White Glacier, 1996; Thompson Glacier lies beyond lateral moraine

White Glacier, 1980; Thompson Glacier at right, Between Lake at upper right; White Glacier Hill at left
White Glacier is a valley glacier occupying 38.7 km2 in the Expedition Fiord area of Axel Heiberg Island, Nunavut, Canada (longitude -90°50', latitude 79°30'). It extends in elevation from 56 m to 1782 m above sea level, a range which, as noted by Dyurgerov (2002), is exceeded only by Devon Ice Cap in the world list of glaciers with measured mass balance. Sea-level temperature in the Expedition Fiord area averages about -20°C, but the glacier is known to have a bed which is partly unfrozen, at least beneath the valley tongue; ice thickness reaches or exceeds 400 m. Annual precipitation at sea level is very low, about 100 mm a-1. However annual accumulation at higher altitudes is greater, reaching 370 mm a-1 at 2000 m on Müller Ice Cap to the north of White Glacier. Annual ablation at the terminus of the glacier is typically 2000-4000 mm a-1. The equilibrium-line altitude averages 970 m, with a range from 470 m to 1400 m, and mass balance is well correlated with equilibrium-line altitude.

In the photograph, note the irregular terrain in front of the glacier terminus. This is White Glacier's terminal and recessional moraine. Its maximum extension, marking the advance of the glacier in response to the cooling of the Little Ice Age, was reached not earlier than the late 18th century, and more probably at the beginning of the 20th century. The amount of retreat to the date of the photograph, 1980, is about 400 m, and since then there has been another 100 m of recession. There is now evidence that the retreat of the terminus, previously at about 5 m a-1, is decelerating (Cogley et al. 1996a; Cogley and Adams 2000). However, the advance of the adjoining Thompson Glacier continues; the two terminuses have been in contact since at least the time of the earliest photographs in 1948, but, although they remain distinguishable, White Glacier has become a tributary of Thompson Glacier.

Contact between White Glacier (left) and Thompson Glacier (right)
Photo credit: Rob Hember
The mass-balance record of White Glacier has most recently been reassessed by Cogley et al. (1995, 1996b). The mass-balance "normal", for 29 years of record from 1960 to 1991, was -100±48 mm a-1, with extreme annual values of -780 mm a-1 and 350 mm a-1. No statistically significant trend can be found in the mass-balance series, but a principal finding of the reassessment is that physically plausible values of trend would not be detectable with current stake-based methods of measurement: errors in estimates of annual mass balance are of the order of 200-250 mm a-1. However the average balance during the 1990s, -278±126 mm a-1, was the most negative of the four decadal averages now available.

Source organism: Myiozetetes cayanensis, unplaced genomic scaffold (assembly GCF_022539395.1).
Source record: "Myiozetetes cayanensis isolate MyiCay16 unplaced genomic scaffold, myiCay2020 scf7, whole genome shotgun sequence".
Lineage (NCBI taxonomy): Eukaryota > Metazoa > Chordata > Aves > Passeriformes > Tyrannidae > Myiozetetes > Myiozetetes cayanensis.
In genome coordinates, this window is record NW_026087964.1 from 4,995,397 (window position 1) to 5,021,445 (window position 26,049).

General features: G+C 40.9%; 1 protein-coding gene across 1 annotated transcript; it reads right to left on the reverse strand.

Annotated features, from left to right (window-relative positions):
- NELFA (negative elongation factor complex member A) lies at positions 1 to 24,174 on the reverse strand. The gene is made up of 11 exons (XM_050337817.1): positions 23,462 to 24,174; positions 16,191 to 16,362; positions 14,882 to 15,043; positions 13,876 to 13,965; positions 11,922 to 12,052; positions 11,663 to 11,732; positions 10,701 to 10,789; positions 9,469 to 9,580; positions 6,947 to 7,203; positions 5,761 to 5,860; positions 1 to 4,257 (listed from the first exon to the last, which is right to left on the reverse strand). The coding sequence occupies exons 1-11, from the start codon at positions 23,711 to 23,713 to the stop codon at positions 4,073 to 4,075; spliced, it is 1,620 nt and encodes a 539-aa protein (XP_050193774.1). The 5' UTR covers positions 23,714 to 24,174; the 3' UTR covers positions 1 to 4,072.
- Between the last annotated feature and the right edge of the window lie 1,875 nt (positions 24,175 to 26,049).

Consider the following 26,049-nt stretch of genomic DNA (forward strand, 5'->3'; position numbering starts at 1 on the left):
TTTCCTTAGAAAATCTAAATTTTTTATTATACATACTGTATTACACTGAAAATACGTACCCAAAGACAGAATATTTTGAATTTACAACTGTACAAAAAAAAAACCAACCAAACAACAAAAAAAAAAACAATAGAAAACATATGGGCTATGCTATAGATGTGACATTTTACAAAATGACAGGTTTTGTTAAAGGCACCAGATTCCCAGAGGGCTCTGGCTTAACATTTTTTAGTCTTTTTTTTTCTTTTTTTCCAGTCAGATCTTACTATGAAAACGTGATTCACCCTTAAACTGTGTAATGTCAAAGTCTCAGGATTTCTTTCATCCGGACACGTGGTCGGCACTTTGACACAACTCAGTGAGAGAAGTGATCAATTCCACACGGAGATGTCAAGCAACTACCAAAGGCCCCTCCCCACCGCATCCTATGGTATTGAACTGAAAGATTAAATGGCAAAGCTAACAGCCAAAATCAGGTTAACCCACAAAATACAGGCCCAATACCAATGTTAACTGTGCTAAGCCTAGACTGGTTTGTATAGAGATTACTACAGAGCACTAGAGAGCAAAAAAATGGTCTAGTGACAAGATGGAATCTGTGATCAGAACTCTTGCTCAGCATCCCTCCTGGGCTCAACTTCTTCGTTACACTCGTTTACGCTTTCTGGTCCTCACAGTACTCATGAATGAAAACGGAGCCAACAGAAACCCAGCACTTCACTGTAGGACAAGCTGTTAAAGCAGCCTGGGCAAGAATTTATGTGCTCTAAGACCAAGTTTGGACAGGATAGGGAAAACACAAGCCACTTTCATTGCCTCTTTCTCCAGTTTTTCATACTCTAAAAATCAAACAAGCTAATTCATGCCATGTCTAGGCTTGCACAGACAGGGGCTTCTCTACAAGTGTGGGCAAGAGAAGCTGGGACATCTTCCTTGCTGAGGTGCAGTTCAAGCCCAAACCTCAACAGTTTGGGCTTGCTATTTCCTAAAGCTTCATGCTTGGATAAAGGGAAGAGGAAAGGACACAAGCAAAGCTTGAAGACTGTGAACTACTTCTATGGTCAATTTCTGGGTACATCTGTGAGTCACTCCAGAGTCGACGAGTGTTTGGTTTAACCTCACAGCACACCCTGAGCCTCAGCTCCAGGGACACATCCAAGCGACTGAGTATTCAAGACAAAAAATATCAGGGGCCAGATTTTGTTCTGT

On the other hand, in 1998 White Glacier's mass balance was -229 mm a-1, slightly above the decadal average. This year, globally, was the warmest since weather records began and very probably the warmest of the last millennium (Houghton et al. 2001). It was also the year of most negative mass balance in the much shorter global glaciological record (see Global Glaciology) - but evidently not on Axel Heiberg Island.

White Glacier has been the subject of many papers in the glaciological literature since 1960 (Ommanney 1987; Cogley 1999a). A recent example is Cogley (1999b). Notable earlier studies include those of Blatter (1987) and Müller (1962). The latter was the source of a now-classical diagram elaborating and illustrating the concept of "glacier facies".


References
Saxifraga oppositifolia - purple saxifrage
Blatter, H., 1987, On the thermal regime of an arctic valley glacier: a study of White Glacier, Axel Heiberg Island, N.W.T., Canada, Journal of Glaciology, 33, 200-211.

Cogley, J.G., 1999a, Axel Heiberg Island: Selected References on Glaciology, Trent Technical Note 99-2, Department of Geography, Trent University, Peterborough. 9p.

Cogley, J.G., 1999b, Effective sample size for glacier mass balance, Geografiska Annaler, 81A(4), 497-507.

Cogley, J.G., W.P. Adams, M.A. Ecclestone, F. Jung-Rothenhäusler and C.S.L. Ommanney, 1995, Mass Balance of Axel Heiberg Island Glaciers, 1960-1991 -- A Reassessment and Discussion, Science Report 6, National Hydrology Research Institute, Environment Canada, Saskatoon. 178p.

Cogley, J.G., M.A. Ecclestone and W.P. Adams, 1996a, Fluctuations of the terminuses of White and Thompson Glaciers, Axel Heiberg Island, Eastern Snow Conference Proceedings, 53, 83-94.

Cogley, J.G., W.P. Adams, M.A. Ecclestone, F. Jung-Rothenhäusler and C.S.L. Ommanney, 1996b, Mass balance of White Glacier, Axel Heiberg Island, N.W.T., Canada, 1960-91, Journal of Glaciology, 42, 548-563.

Cogley, J.G., and W.P. Adams, 2000, Photographic resources for monitoring glacier fluctuations on Axel Heiberg Island, Arctic, 53(3), 248-259.

Dyurgerov, M.B., 2002, Glacier Mass Balance and Regime: Data of Measurements and Analysis, Occasional Paper 55, Institute of Arctic and Alpine Research, University of Colorado. 268p. Boulder, Colorado.

Houghton, J.T., and 7 others, 2001, Climate Change 2001: The Scientific Basis. Cambridge University Press, Cambridge. 881p.

Müller, F., 1962, Zonation of the accumulation area of the glaciers of Axel Heiberg Island, N.W.T., Journal of Glaciology, 4, 302-310.

Ommanney, C.S.L., 1987, Axel Heiberg Island bibliography. In Occasional Paper 12, 5-55, Department of Geography, Trent University, Peterborough, Canada. (Also Miscellaneous Paper 2, Axel Heiberg Island Research Reports, McGill University, Montreal.)